The Mist



Having successfully brought Stephen King to the screen with 1994's "The Shawshank Redemption" and 1999's "The Green Mile," filmmaker Frank Darabont returns to the well a third time but comes up soggy with "The Mist."

Decent special effects aside, the thriller -- about a killer fog that rolls into a Maine community and traps terrified townsfolk in a grocery store as it unleashes a menagerie of otherworldly predators -- is less horrific than it is horribly didactic.

Set extensively in that supermarket, the two-hour-plus gabfest plays like an extended hoary "Twilight Zone" episode gussied up with state-of-the-art CGI, but Darabont's incessant moralizing about the monsters that lurk within proves far less intriguing than those nasty creatures from beyond.

Meanwhile, a capable cast led by Thomas Jane, Marcia Gay Harden and Andre Braugher find themselves fighting another losing battle trying to breathe a little flexibility into their stock characters, who, even by horror movie conventions, come across as more than a little hokey.

Theatrical prospects for this Dimension Films production, which is being released a day ahead of Thanksgiving, are iffy given the current horror movie market, though the younger fright-night crowd might catch up with it on DVD, where they can skip over all the blah-blah-blah and get right to the cool carnage.

Jane's David Drayton is a movie-poster artist and respectable family man who, accompanied by his young son (Nathan Gamble), has gone to pick up supplies at the local grocery store after a violent storm sent a large tree crashing through his front window.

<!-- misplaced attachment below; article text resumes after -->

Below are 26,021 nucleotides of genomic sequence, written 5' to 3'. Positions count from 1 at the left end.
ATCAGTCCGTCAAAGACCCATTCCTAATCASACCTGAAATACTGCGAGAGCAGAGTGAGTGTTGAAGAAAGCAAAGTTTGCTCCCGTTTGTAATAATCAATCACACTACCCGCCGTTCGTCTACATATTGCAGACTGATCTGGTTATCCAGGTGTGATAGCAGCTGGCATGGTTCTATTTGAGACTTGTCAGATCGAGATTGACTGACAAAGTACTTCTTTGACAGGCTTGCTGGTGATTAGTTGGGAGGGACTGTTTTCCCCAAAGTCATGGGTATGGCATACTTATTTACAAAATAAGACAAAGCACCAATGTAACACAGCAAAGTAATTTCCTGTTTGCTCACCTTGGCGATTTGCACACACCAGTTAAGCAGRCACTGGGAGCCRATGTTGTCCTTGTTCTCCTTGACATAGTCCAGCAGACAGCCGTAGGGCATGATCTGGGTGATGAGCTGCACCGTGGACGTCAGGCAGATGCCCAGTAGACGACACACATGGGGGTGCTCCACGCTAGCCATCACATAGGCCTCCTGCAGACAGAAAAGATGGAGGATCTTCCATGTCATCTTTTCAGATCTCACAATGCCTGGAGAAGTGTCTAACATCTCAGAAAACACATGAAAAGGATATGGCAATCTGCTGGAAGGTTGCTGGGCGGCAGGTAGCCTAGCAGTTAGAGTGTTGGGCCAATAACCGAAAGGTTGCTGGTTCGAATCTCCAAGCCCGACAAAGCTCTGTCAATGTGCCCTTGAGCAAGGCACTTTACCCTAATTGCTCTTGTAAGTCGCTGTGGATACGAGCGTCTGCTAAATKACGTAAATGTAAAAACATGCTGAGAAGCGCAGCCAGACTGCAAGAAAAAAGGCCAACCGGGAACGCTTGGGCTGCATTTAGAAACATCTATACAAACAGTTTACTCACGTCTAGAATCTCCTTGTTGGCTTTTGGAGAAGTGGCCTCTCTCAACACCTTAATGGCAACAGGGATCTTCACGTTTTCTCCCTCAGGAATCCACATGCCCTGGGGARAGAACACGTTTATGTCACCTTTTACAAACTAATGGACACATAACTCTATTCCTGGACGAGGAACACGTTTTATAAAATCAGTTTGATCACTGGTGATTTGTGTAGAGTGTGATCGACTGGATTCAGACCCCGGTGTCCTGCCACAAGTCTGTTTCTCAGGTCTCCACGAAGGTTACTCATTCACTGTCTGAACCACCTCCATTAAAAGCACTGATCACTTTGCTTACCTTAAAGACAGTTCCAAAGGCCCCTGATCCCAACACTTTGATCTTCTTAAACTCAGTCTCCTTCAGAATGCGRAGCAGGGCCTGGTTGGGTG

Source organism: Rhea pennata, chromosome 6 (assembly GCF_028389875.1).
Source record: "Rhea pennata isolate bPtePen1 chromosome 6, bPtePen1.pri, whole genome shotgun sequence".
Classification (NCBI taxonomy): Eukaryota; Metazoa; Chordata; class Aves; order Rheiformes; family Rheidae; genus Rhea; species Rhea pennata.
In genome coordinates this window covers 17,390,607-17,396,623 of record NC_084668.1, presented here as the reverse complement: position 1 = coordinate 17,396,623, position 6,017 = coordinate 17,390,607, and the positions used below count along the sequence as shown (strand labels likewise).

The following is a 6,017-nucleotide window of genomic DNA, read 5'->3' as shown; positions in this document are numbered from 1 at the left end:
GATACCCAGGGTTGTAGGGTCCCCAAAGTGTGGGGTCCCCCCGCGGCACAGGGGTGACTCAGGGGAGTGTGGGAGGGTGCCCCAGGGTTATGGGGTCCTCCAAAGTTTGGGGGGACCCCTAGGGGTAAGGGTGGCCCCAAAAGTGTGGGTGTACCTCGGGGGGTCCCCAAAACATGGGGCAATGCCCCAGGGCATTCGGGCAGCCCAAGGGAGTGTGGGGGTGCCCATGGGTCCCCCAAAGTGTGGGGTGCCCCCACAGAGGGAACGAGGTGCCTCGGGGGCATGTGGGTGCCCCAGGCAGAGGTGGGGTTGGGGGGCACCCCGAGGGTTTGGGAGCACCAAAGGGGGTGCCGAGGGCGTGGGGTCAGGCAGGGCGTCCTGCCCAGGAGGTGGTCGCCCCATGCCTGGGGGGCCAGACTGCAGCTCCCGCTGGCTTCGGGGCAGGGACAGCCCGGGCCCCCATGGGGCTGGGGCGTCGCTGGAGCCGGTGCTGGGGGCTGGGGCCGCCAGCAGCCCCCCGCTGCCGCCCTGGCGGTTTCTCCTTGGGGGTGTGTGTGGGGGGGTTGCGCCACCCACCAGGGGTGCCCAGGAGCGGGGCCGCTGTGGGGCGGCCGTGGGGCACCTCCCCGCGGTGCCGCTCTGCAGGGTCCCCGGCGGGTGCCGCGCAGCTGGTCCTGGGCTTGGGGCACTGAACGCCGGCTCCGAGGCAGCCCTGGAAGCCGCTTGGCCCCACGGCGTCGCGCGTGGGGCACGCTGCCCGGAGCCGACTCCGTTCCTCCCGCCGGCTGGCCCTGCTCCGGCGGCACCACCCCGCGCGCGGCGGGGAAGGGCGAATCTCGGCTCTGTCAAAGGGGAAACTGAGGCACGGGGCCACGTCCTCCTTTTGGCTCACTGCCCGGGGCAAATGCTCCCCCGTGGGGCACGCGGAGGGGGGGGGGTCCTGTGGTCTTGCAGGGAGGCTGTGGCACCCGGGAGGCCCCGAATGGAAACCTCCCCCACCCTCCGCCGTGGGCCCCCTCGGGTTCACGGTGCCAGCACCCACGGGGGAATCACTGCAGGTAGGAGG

Turns out the storm also has left a spooky mist in its wake that is rapidly encroaching on the entire town as well as harboring all manner of deadly supernatural creatures.

Things aren't necessarily a whole lot more pleasant inside the market, where David finds himself surrounded by a shrill, Bible-thumping zealot (Harden) who holds all sinners responsible for the occurrence and an equally hard-nosed lawyer (Braugher) demanding logical explanations, in addition to other archetypes.

In the process, the store has become a platform for observations about the effects of mass hysteria and the microcosms of society that have a habit of springing up in confined spaces.

That's all very well up to a point, but this is supposed to be a horror movie, after all, and Darabont takes his sweet time before getting around to unleashing all those terrifying tentacles and stingers.

Then it's back to more verbal histrionics in the aisles.

Although comparatively compact by Darabont's usual standards, the picture still runs noticeably long for its genre, even as he tries to energize the prolonged exchanges by darting around the store with a hand-held camera.

Actually filmed in Shreveport, La., "Mist" does well by its special-effects budget, with visual effects supervisor Everett Burrell and creature design and makeup effects artist Greg Nicotero providing the type of large-scale thrills absent in this otherwise stagy effort.

A Dimension Films presentation
Director-screenwriter: Frank Darabont
Based on the novella by: Stephen King
Producers: Frank Darabont, Liz Glotzer
Executive producers: Richard Saperstein, Bob Weinstein, Harvey Weinstein
Director of photography: Rohn Schmidt
Production designer: Gregory Melton
Music: Mark Isham
Co-producers: Denise Huth, Randi Richmond, Anna Garduno
Costume designer: Giovanna Ottobre-Melton
Editor: Hunter Via
David Drayton: Thomas Jane
Mrs. Carmody: Marcia Gay Harden
Brent Norton: Andre Braugher
Amanda: Laurie Holden
Ollie: Toby Jones
Dan Miller: Jeffrey DeMunn
Irene: Frances Sternhagen
Billy Drayton: Nathan Gamble
Running time -- 127 minutes
MPAA rating: R